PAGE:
Mount Olive’s Jordan Barrow Joins the Wicked Cast on BroadwayJan 08, 2022 10:49AM ● By Joe Nicastro
Photo credit: Polk & Co.
By Steve Sears
In 2005, when Jordan Barrow was 14-years-old and living in Maryland, he begged his mom and dad for a special Christmas gift. He wanted to see a stage performance of Wicked at the John F. Kennedy Center for the Performing Arts in Washington, D.C.
His parents delivered that special gift to him, and he still has the program and ticket stub from that evening.
Now, he’s got another great gift for himself, and a return gift for them. Barrow, 30, a former Mount Olive resident and Mount Olive High School grad who now lives in Brooklyn, was recently cast as the first black performer ever to play the role of Boq in Wicked at Broadways’ Gershwin Theater.
When his performances were scheduled to begin, Barrow’s photo was placed outside the theater with the rest of the cast. “It's pretty remarkable, because I know that if I were a black performer, age 15, 16 or 17, or even eight-years-old going to see a Broadway show, and I saw me (Barrow’s picture) outside of a theater, I would lose my mind. ‘There’s someone who looks like me who is doing this, and look what they're able to do, and look at these people who have endorsed them.’ It's just an honor to know that it's happening at all, and that I'm going to be able to be the person to bring that story to people.”
His first performance was Tuesday, December 7, and his parents were in the audience. “It's been amazing,” Barrow says excitedly. “The first show felt very strange. There are moments that I completely don't even have memory of, like I was sort of out-of-my-body doing it. And it just keeps hitting me that, when I leave the house to go to work, I'm going to the Gershwin. It's nice to do a show where every night people really want to be there.”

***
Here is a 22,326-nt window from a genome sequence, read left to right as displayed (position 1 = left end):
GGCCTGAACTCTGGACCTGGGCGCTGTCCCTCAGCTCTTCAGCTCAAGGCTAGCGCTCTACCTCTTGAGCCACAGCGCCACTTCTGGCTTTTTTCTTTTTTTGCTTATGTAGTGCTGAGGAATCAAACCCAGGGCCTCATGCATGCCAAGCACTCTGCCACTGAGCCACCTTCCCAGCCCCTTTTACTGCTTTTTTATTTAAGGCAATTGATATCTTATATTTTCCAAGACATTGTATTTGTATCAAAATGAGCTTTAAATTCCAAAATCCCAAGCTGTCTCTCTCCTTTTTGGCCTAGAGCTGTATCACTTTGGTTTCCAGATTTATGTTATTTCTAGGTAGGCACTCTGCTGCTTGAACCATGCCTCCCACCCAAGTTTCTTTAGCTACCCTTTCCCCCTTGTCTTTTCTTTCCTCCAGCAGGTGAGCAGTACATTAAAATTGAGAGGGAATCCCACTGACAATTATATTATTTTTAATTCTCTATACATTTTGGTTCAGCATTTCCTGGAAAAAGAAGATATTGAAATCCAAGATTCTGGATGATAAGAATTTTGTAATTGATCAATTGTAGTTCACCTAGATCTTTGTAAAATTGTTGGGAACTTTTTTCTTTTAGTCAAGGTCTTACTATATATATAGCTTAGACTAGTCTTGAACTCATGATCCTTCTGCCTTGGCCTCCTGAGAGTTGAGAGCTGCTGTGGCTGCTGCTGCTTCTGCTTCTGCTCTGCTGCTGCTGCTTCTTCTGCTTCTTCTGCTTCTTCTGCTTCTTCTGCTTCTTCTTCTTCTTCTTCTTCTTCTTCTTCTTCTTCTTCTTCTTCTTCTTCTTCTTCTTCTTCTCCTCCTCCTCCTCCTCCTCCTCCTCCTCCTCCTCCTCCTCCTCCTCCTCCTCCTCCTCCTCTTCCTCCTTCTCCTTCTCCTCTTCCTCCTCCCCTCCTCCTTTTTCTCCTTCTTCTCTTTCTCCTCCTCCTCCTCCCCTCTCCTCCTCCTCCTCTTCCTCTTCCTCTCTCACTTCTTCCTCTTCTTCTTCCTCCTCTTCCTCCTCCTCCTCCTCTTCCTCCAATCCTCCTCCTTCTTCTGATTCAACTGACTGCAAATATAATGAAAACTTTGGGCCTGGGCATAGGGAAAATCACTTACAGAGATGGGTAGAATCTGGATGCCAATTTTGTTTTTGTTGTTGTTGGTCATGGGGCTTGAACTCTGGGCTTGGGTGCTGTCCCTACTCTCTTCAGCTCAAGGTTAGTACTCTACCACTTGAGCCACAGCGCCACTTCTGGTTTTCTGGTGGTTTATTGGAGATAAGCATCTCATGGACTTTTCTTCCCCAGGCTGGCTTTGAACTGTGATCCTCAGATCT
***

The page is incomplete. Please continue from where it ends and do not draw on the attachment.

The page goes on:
Barrow’s first role at Mount Olive High School was How to Succeed in Business during his sophomore year. “I was just happy to be there,” he recalls. “It was a new school, and I got a fairly good role which was great, because there was a lot of talent at Mount Olive.” In his senior year, Les Miserables was presented, and sandwiched in between was Barrow’s nomination for a Papermill Playhouse “Rising Star Award,” where he did the summer conservatory and performed in The Miracle Worker. “That was really one of the first times that I knew I could really make theater a career,” he says. He next went to the University of Michigan to study Musical Theater, and while there also studied abroad in London for a semester at the Royal Academy of Dramatic Arts Shakespeare in Performance program.
When he exited Michigan U, for Barrow it was not a quick ascent to roles, while some of his college classmates, in his words, ‘hit it out of the park very early on.” However, he remained focused on his own career. “It does keep you humbled, and it also just keeps you motivated. It was happening to people around me, so it could happen to me, too. It's possible.”
It’s happened in a big way, and Barrow is enjoying the journey. “It truly does feel like maybe the best Christmas gift,” Barrow says of his Broadway landing. “We (he and his parents) were talking about Christmas, and saying, ‘What do we want?’ And my parents said, ‘This is the gift. This is it.’”
For more information about Jordan Barrow and his career, visit www.jordan-barrow.com.